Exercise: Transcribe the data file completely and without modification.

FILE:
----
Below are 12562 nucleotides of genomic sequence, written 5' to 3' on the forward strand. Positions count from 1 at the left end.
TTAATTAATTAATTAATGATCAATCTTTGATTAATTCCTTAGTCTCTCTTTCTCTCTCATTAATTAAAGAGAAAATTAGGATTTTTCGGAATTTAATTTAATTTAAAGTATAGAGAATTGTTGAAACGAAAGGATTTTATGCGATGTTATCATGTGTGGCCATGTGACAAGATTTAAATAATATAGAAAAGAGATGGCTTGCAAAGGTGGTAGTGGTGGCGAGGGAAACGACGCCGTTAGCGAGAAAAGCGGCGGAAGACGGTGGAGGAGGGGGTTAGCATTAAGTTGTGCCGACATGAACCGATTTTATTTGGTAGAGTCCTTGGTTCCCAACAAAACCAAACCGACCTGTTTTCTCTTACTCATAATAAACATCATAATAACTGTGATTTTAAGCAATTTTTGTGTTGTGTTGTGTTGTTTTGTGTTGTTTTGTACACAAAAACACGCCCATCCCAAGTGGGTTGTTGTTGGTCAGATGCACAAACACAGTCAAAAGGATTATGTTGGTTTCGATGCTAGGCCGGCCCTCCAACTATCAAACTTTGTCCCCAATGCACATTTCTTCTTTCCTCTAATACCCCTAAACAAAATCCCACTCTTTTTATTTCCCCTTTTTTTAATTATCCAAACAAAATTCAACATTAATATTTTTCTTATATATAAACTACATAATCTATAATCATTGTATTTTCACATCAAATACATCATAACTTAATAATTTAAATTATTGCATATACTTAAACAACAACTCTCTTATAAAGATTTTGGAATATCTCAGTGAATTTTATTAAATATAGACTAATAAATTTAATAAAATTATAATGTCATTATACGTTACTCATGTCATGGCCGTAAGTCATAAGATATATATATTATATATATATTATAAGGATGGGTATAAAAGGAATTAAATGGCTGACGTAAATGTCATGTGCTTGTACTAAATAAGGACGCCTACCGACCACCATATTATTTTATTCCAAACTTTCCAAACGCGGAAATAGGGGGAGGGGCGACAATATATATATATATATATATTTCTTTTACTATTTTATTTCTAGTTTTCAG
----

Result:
Below are 12562 nucleotides of genomic sequence, written 5' to 3' on the forward strand. Positions count from 1 at the left end.
TTAATTAATTAATTAATGATCAATCTTTGATTAATTCCTTAGTCTCTCTTTCTCTCTCATTAATTAAAGAGAAAATTAGGATTTTTCGGAATTTAATTTAATTTAAAGTATAGAGAATTGTTGAAACGAAAGGATTTTATGCGATGTTATCATGTGTGGCCATGTGACAAGATTTAAATAATATAGAAAAGAGATGGCTTGCAAAGGTGGTAGTGGTGGCGAGGGAAACGACGCCGTTAGCGAGAAAAGCGGCGGAAGACGGTGGAGGAGGGGGTTAGCATTAAGTTGTGCCGACATGAACCGATTTTATTTGGTAGAGTCCTTGGTTCCCAACAAAACCAAACCGACCTGTTTTCTCTTACTCATAATAAACATCATAATAACTGTGATTTTAAGCAATTTTTGTGTTGTGTTGTGTTGTTTTGTGTTGTTTTGTACACAAAAACACGCCCATCCCAAGTGGGTTGTTGTTGGTCAGATGCACAAACACAGTCAAAAGGATTATGTTGGTTTCGATGCTAGGCCGGCCCTCCAACTATCAAACTTTGTCCCCAATGCACATTTCTTCTTTCCTCTAATACCCCTAAACAAAATCCCACTCTTTTTATTTCCCCTTTTTTTAATTATCCAAACAAAATTCAACATTAATATTTTTCTTATATATAAACTACATAATCTATAATCATTGTATTTTCACATCAAATACATCATAACTTAATAATTTAAATTATTGCATATACTTAAACAACAACTCTCTTATAAAGATTTTGGAATATCTCAGTGAATTTTATTAAATATAGACTAATAAATTTAATAAAATTATAATGTCATTATACGTTACTCATGTCATGGCCGTAAGTCATAAGATATATATATTATATATATATTATAAGGATGGGTATAAAAGGAATTAAATGGCTGACGTAAATGTCATGTGCTTGTACTAAATAAGGACGCCTACCGACCACCATATTATTTTATTCCAAACTTTCCAAACGCGGAAATAGGGGGAGGGGCGACAATATATATATATATATATATTTCTTTTACTATTTTATTTCTAGTTTTCAG